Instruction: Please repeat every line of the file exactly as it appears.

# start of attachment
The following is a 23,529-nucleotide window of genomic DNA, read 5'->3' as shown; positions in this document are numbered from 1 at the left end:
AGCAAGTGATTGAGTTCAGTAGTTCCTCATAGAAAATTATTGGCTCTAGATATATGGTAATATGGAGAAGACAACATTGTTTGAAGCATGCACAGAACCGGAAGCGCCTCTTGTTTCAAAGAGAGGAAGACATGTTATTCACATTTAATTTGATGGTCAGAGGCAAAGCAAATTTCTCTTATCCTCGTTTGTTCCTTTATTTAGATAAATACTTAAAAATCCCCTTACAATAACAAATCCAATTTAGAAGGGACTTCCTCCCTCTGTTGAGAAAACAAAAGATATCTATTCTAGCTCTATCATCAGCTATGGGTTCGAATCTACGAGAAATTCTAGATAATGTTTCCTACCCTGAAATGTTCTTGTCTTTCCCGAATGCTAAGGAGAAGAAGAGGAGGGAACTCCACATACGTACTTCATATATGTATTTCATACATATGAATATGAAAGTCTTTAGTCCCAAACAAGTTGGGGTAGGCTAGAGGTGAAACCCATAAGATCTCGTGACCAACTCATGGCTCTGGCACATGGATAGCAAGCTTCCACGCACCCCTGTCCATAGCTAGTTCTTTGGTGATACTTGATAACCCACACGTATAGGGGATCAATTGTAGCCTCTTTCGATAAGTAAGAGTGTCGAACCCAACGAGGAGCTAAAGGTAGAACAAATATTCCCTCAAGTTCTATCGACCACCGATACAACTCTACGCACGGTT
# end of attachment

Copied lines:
The following is a 23,529-nucleotide window of genomic DNA, read 5'->3' as shown; positions in this document are numbered from 1 at the left end:
AGCAAGTGATTGAGTTCAGTAGTTCCTCATAGAAAATTATTGGCTCTAGATATATGGTAATATGGAGAAGACAACATTGTTTGAAGCATGCACAGAACCGGAAGCGCCTCTTGTTTCAAAGAGAGGAAGACATGTTATTCACATTTAATTTGATGGTCAGAGGCAAAGCAAATTTCTCTTATCCTCGTTTGTTCCTTTATTTAGATAAATACTTAAAAATCCCCTTACAATAACAAATCCAATTTAGAAGGGACTTCCTCCCTCTGTTGAGAAAACAAAAGATATCTATTCTAGCTCTATCATCAGCTATGGGTTCGAATCTACGAGAAATTCTAGATAATGTTTCCTACCCTGAAATGTTCTTGTCTTTCCCGAATGCTAAGGAGAAGAAGAGGAGGGAACTCCACATACGTACTTCATATATGTATTTCATACATATGAATATGAAAGTCTTTAGTCCCAAACAAGTTGGGGTAGGCTAGAGGTGAAACCCATAAGATCTCGTGACCAACTCATGGCTCTGGCACATGGATAGCAAGCTTCCACGCACCCCTGTCCATAGCTAGTTCTTTGGTGATACTTGATAACCCACACGTATAGGGGATCAATTGTAGCCTCTTTCGATAAGTAAGAGTGTCGAACCCAACGAGGAGCTAAAGGTAGAACAAATATTCCCTCAAGTTCTATCGACCACCGATACAACTCTACGCACGGTT